I must stress again that all members MUST be liberal democracies. I'm trying to figure out some way to enforce that besides the members voting to suspend non-democracies but that's my only thought so far.

They would contribute special forces (I have a list of examples of liberal-democratic countries' special forces) and the organization would have an independent force. The troops would be paid by the organization and would train year-round. Since they're only special forces (Green Berets or Delta Force, for example) they would have higher technology requirements but lower headcount requirements.

I haven't worked out the mechanism for funding. I'm considering an annual bill of some sort, augmented by contributions from philanthropists and regular people. I'll figure it out eventually, but ultimately I want to preserve a strong power of the member-states through the funding mechanism. Maybe contributing troops and hardware could be grounds for reduced payment from the donor country. Intelligence offers, as well, could be grounds for paying less at the end of the year.

Intelligence services would be at the good will (and mercy) of the member states. This way they know that the organization won't be spying on them. The incentive to give is simple: if your troops are going into a country, you damned well want them to have the best intel available. You will give good intel even if none of your countrymen are in the operation so that later on other countries will do the same for you.

I've roughly budgeted the time from the first alert that genocide is happening to the enagegement. My schedule is three weeks. Twenty-one days after the organization issues an alert that, in its opinion, genocide is occuring the troops will be in-country to destroy elite units, disrupt communications and arrest or assassinate the leaders.

Why so short? Simple. In Rwanda, they had elite units (the Interahamwe) trained as militia with machetes. They wrote down lists of all the local Tutsis. When given the order, the Interahamwe was trained to kill 1,000 Tutsis in 20 minutes. In the Rwandan genocide 800,000 Tutsis and moderate Hutus were killed in 100 days. At a constant rate (it was not constant in real life; it was front-loaded) that would mean 21 days could see nearly 170,000 human beings extinguished. Of course, add on top of that the necessary preliminary parts - investigation, review and voting to make sure it's not overdone - and even the most energetic and gung-ho organization would probably take at least few days at the front end.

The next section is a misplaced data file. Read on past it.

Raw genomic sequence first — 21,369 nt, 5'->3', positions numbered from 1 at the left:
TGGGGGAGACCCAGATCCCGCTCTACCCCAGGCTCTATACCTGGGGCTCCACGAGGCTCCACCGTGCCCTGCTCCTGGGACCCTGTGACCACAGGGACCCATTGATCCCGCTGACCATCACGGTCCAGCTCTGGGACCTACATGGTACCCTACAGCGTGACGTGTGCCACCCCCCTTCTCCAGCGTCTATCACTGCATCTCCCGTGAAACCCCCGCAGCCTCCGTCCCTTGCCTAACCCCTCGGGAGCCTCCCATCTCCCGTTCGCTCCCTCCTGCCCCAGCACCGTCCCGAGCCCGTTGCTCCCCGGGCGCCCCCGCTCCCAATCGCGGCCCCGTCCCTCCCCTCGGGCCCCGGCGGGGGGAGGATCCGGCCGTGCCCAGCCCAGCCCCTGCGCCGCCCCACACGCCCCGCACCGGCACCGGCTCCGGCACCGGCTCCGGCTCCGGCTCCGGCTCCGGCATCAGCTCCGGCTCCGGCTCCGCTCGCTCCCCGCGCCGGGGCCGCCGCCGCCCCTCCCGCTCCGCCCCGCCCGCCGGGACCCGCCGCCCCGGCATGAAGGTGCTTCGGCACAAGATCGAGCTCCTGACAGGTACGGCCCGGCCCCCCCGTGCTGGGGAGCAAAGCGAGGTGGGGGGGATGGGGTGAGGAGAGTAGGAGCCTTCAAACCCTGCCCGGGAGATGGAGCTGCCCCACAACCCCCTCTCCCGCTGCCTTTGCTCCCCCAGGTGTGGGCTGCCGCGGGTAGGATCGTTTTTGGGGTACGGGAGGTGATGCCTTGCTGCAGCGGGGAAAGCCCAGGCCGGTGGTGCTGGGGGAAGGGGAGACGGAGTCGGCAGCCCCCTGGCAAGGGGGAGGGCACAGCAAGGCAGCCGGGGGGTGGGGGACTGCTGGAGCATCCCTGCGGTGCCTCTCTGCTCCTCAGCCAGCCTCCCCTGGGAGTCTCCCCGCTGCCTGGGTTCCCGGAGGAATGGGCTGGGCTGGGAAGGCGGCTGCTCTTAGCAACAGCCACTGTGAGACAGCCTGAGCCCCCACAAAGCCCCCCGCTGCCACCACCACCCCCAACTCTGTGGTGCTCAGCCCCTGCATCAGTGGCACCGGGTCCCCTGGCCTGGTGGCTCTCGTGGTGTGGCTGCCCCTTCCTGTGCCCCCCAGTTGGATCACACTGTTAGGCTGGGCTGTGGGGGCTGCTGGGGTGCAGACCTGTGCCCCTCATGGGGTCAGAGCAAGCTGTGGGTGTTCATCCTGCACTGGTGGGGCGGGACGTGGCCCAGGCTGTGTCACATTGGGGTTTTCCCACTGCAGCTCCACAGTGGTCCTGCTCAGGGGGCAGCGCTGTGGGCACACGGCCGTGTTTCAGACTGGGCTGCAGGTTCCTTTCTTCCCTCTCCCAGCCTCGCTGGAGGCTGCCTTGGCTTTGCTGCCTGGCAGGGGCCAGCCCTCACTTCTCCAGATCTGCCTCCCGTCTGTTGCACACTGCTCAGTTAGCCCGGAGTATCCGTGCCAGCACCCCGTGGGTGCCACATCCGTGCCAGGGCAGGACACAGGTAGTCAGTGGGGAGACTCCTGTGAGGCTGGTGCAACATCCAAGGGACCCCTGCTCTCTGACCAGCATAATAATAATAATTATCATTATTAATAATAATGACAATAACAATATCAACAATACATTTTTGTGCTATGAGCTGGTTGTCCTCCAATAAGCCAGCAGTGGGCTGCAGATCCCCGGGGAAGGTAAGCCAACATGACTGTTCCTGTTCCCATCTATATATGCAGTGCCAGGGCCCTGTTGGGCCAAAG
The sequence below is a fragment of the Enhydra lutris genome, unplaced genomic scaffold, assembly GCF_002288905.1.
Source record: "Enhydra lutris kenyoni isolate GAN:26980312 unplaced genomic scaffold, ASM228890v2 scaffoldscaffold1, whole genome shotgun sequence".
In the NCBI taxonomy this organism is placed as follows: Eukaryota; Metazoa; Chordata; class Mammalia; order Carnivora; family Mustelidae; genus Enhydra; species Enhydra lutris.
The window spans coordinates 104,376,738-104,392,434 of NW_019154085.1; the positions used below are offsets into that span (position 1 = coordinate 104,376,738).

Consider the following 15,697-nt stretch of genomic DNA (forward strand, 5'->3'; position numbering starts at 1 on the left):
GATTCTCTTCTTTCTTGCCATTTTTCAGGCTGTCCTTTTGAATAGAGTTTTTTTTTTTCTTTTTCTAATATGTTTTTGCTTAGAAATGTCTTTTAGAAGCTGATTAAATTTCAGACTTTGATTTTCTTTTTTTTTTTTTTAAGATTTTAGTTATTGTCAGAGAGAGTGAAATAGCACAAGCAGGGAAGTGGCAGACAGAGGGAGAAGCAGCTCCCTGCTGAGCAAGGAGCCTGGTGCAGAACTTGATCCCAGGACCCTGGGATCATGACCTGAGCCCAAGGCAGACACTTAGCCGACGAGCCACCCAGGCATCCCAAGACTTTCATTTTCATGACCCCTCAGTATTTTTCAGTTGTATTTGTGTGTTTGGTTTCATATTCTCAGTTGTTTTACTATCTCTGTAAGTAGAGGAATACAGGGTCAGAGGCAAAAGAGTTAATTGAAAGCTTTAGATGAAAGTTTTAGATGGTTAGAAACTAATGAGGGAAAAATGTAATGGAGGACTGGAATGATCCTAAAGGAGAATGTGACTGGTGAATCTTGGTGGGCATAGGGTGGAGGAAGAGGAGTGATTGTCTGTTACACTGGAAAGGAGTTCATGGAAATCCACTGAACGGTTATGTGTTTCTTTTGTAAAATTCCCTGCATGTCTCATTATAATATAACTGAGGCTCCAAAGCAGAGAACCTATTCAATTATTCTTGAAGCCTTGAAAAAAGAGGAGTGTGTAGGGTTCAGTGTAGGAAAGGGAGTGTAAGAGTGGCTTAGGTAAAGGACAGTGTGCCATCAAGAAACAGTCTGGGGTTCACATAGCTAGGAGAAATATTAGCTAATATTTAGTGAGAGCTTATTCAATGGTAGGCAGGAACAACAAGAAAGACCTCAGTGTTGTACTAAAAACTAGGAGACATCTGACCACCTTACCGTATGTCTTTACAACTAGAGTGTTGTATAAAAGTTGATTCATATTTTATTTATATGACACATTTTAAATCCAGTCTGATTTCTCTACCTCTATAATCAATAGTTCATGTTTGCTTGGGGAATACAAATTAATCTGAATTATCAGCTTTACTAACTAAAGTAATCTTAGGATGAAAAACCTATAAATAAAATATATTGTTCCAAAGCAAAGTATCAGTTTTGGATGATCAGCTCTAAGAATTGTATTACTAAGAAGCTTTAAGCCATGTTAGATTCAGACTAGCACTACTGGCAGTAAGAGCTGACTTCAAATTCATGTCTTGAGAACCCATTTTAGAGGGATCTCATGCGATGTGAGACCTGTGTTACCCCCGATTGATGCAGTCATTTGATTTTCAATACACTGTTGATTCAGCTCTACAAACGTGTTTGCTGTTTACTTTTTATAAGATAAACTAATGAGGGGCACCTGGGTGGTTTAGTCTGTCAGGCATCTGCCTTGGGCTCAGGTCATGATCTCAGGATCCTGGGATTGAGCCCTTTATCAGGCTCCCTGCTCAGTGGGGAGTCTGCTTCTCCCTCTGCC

Therefore, in trying to stop a Rwanda situation, as many as 200,000 people (assuming constant rate) could die before intervention - even with the heightened deployment schedule of 21 days. If anything, three weeks is too long to wait. I made it so long to allow for the local force to demilitarize and surrender. I am considering toning it down, though - maybe to as little as a week. I want to maintain the possibility of voluntary demilitarization, so that every observer knows they had a chance to stop but refused.

There'd also be annual reports of every country on three areas: life, dissent and democracy. Economic freedoms like property and reasonable tax and interest rates would be subsumed into democracy (but would otherwise mostly be an issue for some othe group).

Here's the visualized part of it:
Duties Chart
Intervention Process

I'll be condensing it into a web page form so that it's easier to reference and find (like my ANWR and Terri Schiavo issue articles, for example).

I'm really interested in comments here, if anybody has an idea. I'm more than willing to accept the usual naysaying, if you are so compelled.